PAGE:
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Buying a home with a low down payment

Think it’s impossible to buy a home unless you have 20% saved up? Maybe not. Low down payment options may be more common than you think—if you know where to look.

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7 in 10
first-time homebuyers put down less than 20%
Source: REALTORS® Confidence Index Survey Report, 2022

Certain loans allow you to put 3% down, or even less.

On a $300,000 home:
3% $9,000
20% $60,000

In addition, you may be able to use a government or nonprofit program to get help with your down payment or other upfront costs.

Consider low-down-payment loan options. These might include:

Lender-specific loans
You may be able to lower the amount of funds needed for a down payment or closing costs. Some of these loans may require PMI. Ask your lender if the funds may come from gifts, grants or homebuyer assistance programs.

The Affordable Loan Solution® mortgage offers a 3% down payment and a competitive rate. Mortgage insurance is required; however, it’s at a reduced cost from most conventional loans.1

Federal Housing Administration (FHA) loan
It allows a down payment as low as 3.5%. You pay an upfront amount for mortgage insurance and annual insurance premiums.2

VA loan
Veterans may qualify for a 0% down loan.3

Ask your lender about down payment or cost-saving programs to help offset upfront costs.
You may need to take a homebuyer education course or stay in the home for a certain number of years to be eligible for these programs, which may be offered by:

  • State or local housing agencies
  • Nonprofit organizations
  • Your employer, if you work for a large company or public institution, such as a university

Find down payment or cost-saving programs4 you may qualify for at the Bank of America Down Payment Center.

Your eligibility might also depend on:

  • The type of mortgage
  • Your household income
  • Your credit score
  • The property location

Combining a low-down-payment loan with one or more homebuyer assistance programs can reduce the cash you need to close, so you have more savings for:
Home maintenance
Car repair
Health emergency
Other surprise needs

Remember: A low down payment isn’t right for everyone.
A low-down-payment strategy may help you buy your home, but it means you have less equity, your monthly payment will be higher and you may pay more interest over the life of the loan. It’s best to do research and compare your options. Speak with a lending specialist to prequalify5 and find out how much you will need for a down payment on a home you can afford.

  1. Maximum income and loan amount limits apply. Fixed-rate mortgages (no cash out refinances), primary residences only. Certain property types are ineligible. Maximum loan-to-value (“LTV”) is 97%, and maximum combined LTV is 105%. For LTV >95%, any secondary financing must be from an approved Community Second Program. Homebuyer education may be required. Other restrictions apply.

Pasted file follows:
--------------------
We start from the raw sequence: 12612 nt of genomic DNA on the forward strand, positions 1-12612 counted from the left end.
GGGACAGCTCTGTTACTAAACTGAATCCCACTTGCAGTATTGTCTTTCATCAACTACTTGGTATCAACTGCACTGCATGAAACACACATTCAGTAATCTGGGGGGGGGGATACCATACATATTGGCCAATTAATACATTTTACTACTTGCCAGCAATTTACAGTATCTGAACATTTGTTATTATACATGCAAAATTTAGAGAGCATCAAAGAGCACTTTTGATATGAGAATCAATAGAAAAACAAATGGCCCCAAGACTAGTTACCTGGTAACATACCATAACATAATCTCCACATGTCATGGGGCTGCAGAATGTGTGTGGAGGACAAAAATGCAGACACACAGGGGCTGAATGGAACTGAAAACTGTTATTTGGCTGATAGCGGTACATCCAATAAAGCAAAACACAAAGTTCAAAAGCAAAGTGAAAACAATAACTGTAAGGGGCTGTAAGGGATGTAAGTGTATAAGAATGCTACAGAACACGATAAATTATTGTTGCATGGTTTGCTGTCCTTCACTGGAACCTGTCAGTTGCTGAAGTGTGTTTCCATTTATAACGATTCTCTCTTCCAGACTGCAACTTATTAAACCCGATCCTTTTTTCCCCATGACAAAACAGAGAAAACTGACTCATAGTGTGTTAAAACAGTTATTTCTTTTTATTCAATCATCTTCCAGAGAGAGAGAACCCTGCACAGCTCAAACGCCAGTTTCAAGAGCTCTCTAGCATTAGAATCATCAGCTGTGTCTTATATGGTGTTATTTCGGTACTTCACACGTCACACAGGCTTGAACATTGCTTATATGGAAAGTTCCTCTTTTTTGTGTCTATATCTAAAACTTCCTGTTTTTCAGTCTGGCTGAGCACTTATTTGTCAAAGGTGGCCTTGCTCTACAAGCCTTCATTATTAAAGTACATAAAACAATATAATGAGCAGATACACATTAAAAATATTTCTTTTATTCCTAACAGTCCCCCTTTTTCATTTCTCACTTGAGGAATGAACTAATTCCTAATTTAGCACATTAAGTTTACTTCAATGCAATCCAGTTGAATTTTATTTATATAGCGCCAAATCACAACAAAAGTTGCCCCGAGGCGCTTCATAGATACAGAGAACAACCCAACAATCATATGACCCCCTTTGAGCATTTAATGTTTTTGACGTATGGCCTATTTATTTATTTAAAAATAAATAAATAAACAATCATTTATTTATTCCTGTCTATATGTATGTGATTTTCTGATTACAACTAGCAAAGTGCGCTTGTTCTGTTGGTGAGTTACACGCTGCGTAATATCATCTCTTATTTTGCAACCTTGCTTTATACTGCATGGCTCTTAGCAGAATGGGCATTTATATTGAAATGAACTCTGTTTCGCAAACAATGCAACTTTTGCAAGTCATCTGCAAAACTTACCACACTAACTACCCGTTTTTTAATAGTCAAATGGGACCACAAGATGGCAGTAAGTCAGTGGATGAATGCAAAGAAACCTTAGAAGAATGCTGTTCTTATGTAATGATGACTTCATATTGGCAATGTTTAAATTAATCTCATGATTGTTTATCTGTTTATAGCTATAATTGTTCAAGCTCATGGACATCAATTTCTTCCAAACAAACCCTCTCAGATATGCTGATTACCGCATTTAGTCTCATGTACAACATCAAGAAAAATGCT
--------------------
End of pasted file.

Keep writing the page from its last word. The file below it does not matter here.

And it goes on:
2. Monthly Mortgage Insurance Premiums (MIP) and Upfront Mortgage Insurance Premiums (UFMIP) apply. Maximum loan amounts vary by county.
  3. VA funding fee applies except as may be exempted by VA guidelines. The fee is higher with a zero down payment, and maximum loan limits vary by county. If a down payment of 5% or more is made, the fee is reduced. The VA funding fee is non-refundable. Ask for details about eligibility, documentation and other requirements.
  4. Down payment and/or closing cost assistance programs may not be available in your area. Down payment and/or closing cost assistance amount may be due upon sale, refinance, transfer, repayment of the loan, or if the senior mortgage is assumed during the term of the loan. Some programs require repayment with interest and borrowers should become fully informed prior to closing. Not all applicants will qualify. Minimum credit scores may apply. Sales price restrictions and income requirements may apply. Homebuyer education may be required. Owner-occupied properties only. Maximum loan amounts may apply.
  5. Prequalification is neither preapproval nor a commitment to lend; you must submit additional information for review and approval.
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The material provided on this website is for informational use only and is not intended for financial, tax or investment advice. Bank of America and/or its affiliates, and Khan Academy, assume no liability for any loss or damage resulting from one’s reliance on the material provided. Please also note that such material is not updated regularly and that some of the information may not therefore be current. Consult with your own financial professional and tax advisor when making decisions regarding your financial situation.

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Credit and collateral are subject to approval. Terms and conditions apply. This is not a commitment to lend. Programs, rates, terms and conditions are subject to change without notice.